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Mark Aue 2degrees
2degrees CEO Mark Aue

Rob O’Neill at Reseller News writes 2degrees slashes costs, 120 jobs to go.

Telecommunications provider 2degrees is planning to cut its 1,200-strong workforce by 10 percent as it braces for the impact of the coronavirus pandemic.

2degrees also briefed its people today on a range of cost reductions to respond to the impact, advising that while agreed measures went a long way, more would be required through staffing changes.

The company is therefore proposing a 10 per cent reduction in the company’s workforce.

In addition the company plans to reduce capital spending and defer non-essential projects, reduce operating costs including a freeze on recruitment, renegotiate supplier rates and vendor costs and an accelerate cost saving initiatives from 2021. 

Aue said that although 2degrees’ people are its biggest asset, the “harsh reality” was that the company had to take decisive action, reducing staff numbers or the hours worked for some roles.

Covid-19 was always going to be awful for businesses. New Zealand, and for that matter the entire world, has never seen such a dramatic and fast slump in demand.

Yet telecommunications companies, especially those with their own mobile network ought to be doing well out of this. After all call volumes and demand for broadband services are at an all time high.

One problem is that thanks to the emergence of unlimited call and data plans there is no longer a direct correlation between demand and revenue. 2degrees can carry twice as many phone calls and deliver twice as much data without earning much more.

At the same time roaming revenue is close to zero. Roaming has become much cheaper in recent years, we no longer see headlines about people returning from overseas to face horrific telephone bills. Even so, roaming is still lucrative for mobile carriers. It costs them little and the margins are high relative to the rest of the business.

Telcos have been trapped in profitless growth for some time now. Margins are wafer thin. I recall Vodafone CEO Jason Paris telling me some time ago that the industry has competed away most of its profit.

Phone companies like 2degrees need to continue to invest in new technologies and add capacity to meet demand while revenue flatlines. Losing roaming may even see total revenue drop this years. It doesn’t help that 2degrees’ parent company is not healthy at the moment. Unlike Spark and Vodafone, 2degrees has yet to jump into the expensive business of a 5G network upgrade.

Horrible as it is to make people redundant, Aue is right to act early. Things can get worse. They probably will get worse. It’s possible we will see a wave of industry consolidation in the coming months. And it’s a near certainty that 2degrees is the major telco most likely to undergo some form of change as events shake down.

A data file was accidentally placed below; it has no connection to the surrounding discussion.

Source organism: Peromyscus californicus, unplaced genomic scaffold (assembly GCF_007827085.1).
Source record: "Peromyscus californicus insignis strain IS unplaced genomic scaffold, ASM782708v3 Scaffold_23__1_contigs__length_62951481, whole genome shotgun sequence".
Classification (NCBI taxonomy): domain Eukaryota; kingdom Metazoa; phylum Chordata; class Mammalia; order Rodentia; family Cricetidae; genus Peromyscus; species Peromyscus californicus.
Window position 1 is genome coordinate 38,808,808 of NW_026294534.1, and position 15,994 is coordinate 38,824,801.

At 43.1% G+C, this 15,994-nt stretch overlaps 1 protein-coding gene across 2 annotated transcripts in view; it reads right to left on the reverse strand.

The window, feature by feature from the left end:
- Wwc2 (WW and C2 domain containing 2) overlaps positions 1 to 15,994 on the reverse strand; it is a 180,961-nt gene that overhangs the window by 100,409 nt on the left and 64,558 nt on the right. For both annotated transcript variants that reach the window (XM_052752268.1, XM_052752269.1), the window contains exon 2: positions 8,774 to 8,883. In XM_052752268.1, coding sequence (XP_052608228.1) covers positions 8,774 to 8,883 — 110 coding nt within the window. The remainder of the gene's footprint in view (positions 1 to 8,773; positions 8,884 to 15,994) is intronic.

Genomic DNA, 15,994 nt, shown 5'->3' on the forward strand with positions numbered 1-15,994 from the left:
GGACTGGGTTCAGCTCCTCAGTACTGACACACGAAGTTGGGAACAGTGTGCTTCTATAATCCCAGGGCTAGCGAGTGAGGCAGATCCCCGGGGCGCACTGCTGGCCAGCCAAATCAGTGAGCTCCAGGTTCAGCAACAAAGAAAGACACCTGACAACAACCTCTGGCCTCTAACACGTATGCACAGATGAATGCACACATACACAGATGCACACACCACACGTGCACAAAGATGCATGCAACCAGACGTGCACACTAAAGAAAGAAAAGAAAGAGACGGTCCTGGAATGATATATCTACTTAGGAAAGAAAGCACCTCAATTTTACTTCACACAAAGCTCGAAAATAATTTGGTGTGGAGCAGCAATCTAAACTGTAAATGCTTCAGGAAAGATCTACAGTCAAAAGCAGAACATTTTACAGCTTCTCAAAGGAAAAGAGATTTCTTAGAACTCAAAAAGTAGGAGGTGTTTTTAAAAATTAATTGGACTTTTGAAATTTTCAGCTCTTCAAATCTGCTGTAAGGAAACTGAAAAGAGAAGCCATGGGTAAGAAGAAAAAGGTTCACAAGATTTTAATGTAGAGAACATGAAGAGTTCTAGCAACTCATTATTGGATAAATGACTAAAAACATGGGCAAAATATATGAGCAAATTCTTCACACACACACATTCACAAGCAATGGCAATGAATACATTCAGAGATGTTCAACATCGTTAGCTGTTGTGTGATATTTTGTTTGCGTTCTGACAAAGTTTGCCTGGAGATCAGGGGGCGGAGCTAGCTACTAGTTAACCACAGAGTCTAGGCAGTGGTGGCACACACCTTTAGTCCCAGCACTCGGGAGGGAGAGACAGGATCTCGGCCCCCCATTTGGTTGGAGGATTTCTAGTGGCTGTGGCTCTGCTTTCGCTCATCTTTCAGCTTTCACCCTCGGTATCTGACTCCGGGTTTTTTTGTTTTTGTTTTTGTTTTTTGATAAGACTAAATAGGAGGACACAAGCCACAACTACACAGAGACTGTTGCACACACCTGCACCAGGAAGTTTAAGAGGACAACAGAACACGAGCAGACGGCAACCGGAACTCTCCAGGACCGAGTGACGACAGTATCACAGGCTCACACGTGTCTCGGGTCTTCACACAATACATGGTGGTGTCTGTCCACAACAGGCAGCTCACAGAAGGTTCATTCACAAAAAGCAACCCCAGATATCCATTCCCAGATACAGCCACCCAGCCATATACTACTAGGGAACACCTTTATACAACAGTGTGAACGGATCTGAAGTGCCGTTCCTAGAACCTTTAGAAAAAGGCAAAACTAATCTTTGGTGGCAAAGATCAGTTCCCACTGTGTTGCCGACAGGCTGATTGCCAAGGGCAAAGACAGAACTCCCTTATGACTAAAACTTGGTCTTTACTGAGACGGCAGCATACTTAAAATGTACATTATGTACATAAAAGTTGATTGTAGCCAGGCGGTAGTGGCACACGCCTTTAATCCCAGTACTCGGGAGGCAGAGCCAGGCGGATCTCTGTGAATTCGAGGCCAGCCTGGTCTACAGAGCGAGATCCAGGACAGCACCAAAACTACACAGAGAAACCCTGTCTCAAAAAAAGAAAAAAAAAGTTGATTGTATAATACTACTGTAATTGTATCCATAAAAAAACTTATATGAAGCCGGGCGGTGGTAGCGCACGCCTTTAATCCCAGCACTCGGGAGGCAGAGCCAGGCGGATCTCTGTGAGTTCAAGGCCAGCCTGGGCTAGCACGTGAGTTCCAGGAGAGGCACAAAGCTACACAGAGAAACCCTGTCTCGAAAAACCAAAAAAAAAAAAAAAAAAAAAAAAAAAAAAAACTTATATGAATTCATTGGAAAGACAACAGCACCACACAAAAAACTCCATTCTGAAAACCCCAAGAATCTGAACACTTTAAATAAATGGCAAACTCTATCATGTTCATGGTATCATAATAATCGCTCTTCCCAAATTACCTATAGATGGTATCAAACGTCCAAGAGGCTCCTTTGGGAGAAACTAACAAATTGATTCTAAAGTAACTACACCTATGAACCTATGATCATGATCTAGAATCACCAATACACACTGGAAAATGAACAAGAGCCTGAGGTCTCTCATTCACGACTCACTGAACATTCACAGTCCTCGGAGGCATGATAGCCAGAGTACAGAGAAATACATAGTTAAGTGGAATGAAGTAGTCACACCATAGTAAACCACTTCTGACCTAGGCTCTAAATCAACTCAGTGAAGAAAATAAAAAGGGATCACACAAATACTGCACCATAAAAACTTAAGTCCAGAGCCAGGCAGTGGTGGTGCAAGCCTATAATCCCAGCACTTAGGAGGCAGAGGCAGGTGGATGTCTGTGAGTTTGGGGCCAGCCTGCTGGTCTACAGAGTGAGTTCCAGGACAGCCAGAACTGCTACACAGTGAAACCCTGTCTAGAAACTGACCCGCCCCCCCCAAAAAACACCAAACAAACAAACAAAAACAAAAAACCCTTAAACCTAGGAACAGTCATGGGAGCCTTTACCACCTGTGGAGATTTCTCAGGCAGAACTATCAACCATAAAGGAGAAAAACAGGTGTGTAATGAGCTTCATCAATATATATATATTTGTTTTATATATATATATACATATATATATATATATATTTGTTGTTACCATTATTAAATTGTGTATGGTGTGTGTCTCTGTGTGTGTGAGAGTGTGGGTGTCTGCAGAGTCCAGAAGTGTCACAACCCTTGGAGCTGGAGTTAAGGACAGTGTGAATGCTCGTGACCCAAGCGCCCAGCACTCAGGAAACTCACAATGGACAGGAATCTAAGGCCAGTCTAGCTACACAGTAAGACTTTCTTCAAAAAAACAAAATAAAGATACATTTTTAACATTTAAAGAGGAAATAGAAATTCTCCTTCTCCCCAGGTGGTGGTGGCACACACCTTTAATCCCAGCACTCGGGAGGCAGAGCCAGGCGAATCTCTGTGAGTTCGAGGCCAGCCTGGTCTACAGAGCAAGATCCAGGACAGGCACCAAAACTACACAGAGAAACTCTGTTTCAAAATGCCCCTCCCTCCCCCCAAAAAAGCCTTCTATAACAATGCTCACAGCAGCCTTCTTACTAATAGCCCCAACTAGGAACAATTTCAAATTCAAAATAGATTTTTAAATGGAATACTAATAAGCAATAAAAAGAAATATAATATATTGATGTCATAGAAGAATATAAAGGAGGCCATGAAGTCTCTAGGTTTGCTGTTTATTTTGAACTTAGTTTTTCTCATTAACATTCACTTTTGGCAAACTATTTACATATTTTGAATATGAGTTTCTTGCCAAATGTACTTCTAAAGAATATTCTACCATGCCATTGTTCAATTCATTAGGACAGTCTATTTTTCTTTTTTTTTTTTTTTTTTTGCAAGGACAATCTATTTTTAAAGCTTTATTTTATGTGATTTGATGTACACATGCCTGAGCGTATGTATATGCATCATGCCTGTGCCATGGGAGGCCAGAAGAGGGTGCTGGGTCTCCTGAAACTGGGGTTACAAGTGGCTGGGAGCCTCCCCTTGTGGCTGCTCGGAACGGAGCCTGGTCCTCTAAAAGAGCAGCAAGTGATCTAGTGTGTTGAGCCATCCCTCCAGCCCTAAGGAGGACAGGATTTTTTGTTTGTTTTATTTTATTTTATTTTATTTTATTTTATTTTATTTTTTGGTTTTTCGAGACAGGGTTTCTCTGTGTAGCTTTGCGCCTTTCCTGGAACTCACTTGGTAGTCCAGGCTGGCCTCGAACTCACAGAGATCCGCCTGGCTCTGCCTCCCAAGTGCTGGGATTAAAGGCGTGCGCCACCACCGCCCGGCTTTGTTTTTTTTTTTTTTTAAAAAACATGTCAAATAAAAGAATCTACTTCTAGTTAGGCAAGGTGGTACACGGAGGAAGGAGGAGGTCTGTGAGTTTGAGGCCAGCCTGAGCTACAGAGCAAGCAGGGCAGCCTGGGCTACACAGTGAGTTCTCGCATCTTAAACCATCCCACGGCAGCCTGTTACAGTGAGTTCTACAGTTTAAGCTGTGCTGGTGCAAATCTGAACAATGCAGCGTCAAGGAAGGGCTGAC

6 thoughts on “2degrees cuts workforce 10 percent

  1. Sad news, but I agree. Best to face up to things early.

    On this: “I recall Vodafone CEO Jason Paris telling me some time ago that the industry has competed away most of its profit”:

    That’s kind of the point of competition – to ensure the benefits flow to the consumer.

    • True, but there is a pay off. You want your key service providers to be profitable enough to not be vulnerable, but not so profitable they can be rapacious.

  2. Telecommunications provider 2degrees is planning to cut its 1,200-strong workforce by 10 percent as it braces for the impact of the coronavirus pandemic.

    And he’d be wrong. 2degrees is just doing what it already planned to do to maintain profitability – the coronavirus is just something to hide behind.

    Aue said that although 2degrees’ people are its biggest asset, the “harsh reality” was that the company had to take decisive action, reducing staff numbers or the hours worked for some roles.

    People may be any companies biggest asset but they’re also the least productive. That’s why there’s always been such a push for automation. This brings about high unemployment which pushes wages down and thus also brings about the end of the ‘service economy’ that the economists and politicians have been pushing for the last 40+ years.

    I recall Vodafone CEO Jason Paris telling me some time ago that the industry has competed away most of its profit.

    The whole point of competition is to get rid of the dead-weight loss of profit so it appears that its been working. Retail simply isn’t profitable when there’s adequate competition involved which is why we’ve seen so much consolidation of competing companies over the last few decades and how we get Forbes publishing articles with the headline of The 147 companies that control everything.

    Of course, if telecommunications were provided as a government service there’d be no need of a profit and everyone would understand the need for occasional redundancies as automation took over. It’s not the destruction of well paying jobs that’s the problem but the fact that we don’t have anything to replace them with. The ‘service economy’ doesn’t cut it as has been proved.

    Personally I’m in favour of a ‘development economy’ where more and more people go into Research and Development and automated manufacturing stays onshore rather than being shifted to the cheapest human workforce in the world as we’ve seen over the last 50+ years.

  3. A lot of 2 degrees customers don’t have unlimited data, they have low end plans that they can ratchet down even further when there is almost no need for data outside the house.

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